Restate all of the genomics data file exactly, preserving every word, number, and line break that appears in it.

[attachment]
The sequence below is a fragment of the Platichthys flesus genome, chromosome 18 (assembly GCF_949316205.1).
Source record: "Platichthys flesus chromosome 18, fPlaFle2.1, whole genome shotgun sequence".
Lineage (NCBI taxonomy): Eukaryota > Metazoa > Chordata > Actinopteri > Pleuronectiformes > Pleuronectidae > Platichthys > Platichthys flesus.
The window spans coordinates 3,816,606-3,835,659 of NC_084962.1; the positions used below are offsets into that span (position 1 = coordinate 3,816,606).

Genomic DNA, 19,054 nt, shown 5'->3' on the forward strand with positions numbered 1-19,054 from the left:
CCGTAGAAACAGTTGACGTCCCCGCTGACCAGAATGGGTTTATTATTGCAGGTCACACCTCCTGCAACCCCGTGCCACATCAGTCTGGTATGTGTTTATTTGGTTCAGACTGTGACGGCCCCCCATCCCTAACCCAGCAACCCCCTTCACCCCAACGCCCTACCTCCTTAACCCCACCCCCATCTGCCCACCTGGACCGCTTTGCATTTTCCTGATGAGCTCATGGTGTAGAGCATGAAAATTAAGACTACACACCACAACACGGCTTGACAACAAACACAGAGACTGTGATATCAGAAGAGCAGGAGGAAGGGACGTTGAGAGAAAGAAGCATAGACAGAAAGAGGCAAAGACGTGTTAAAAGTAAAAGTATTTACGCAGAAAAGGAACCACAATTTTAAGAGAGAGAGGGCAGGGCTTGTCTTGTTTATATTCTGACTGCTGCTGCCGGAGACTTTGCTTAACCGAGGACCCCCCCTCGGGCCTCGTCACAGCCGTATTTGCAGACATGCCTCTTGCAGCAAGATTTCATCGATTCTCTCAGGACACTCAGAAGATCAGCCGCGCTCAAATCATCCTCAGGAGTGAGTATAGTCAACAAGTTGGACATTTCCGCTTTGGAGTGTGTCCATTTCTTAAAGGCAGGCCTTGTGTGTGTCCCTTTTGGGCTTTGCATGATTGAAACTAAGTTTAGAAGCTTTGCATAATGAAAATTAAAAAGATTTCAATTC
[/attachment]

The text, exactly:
The sequence below is a fragment of the Platichthys flesus genome, chromosome 18 (assembly GCF_949316205.1).
Source record: "Platichthys flesus chromosome 18, fPlaFle2.1, whole genome shotgun sequence".
Lineage (NCBI taxonomy): Eukaryota > Metazoa > Chordata > Actinopteri > Pleuronectiformes > Pleuronectidae > Platichthys > Platichthys flesus.
The window spans coordinates 3,816,606-3,835,659 of NC_084962.1; the positions used below are offsets into that span (position 1 = coordinate 3,816,606).

Genomic DNA, 19,054 nt, shown 5'->3' on the forward strand with positions numbered 1-19,054 from the left:
CCGTAGAAACAGTTGACGTCCCCGCTGACCAGAATGGGTTTATTATTGCAGGTCACACCTCCTGCAACCCCGTGCCACATCAGTCTGGTATGTGTTTATTTGGTTCAGACTGTGACGGCCCCCCATCCCTAACCCAGCAACCCCCTTCACCCCAACGCCCTACCTCCTTAACCCCACCCCCATCTGCCCACCTGGACCGCTTTGCATTTTCCTGATGAGCTCATGGTGTAGAGCATGAAAATTAAGACTACACACCACAACACGGCTTGACAACAAACACAGAGACTGTGATATCAGAAGAGCAGGAGGAAGGGACGTTGAGAGAAAGAAGCATAGACAGAAAGAGGCAAAGACGTGTTAAAAGTAAAAGTATTTACGCAGAAAAGGAACCACAATTTTAAGAGAGAGAGGGCAGGGCTTGTCTTGTTTATATTCTGACTGCTGCTGCCGGAGACTTTGCTTAACCGAGGACCCCCCCTCGGGCCTCGTCACAGCCGTATTTGCAGACATGCCTCTTGCAGCAAGATTTCATCGATTCTCTCAGGACACTCAGAAGATCAGCCGCGCTCAAATCATCCTCAGGAGTGAGTATAGTCAACAAGTTGGACATTTCCGCTTTGGAGTGTGTCCATTTCTTAAAGGCAGGCCTTGTGTGTGTCCCTTTTGGGCTTTGCATGATTGAAACTAAGTTTAGAAGCTTTGCATAATGAAAATTAAAAAGATTTCAATTC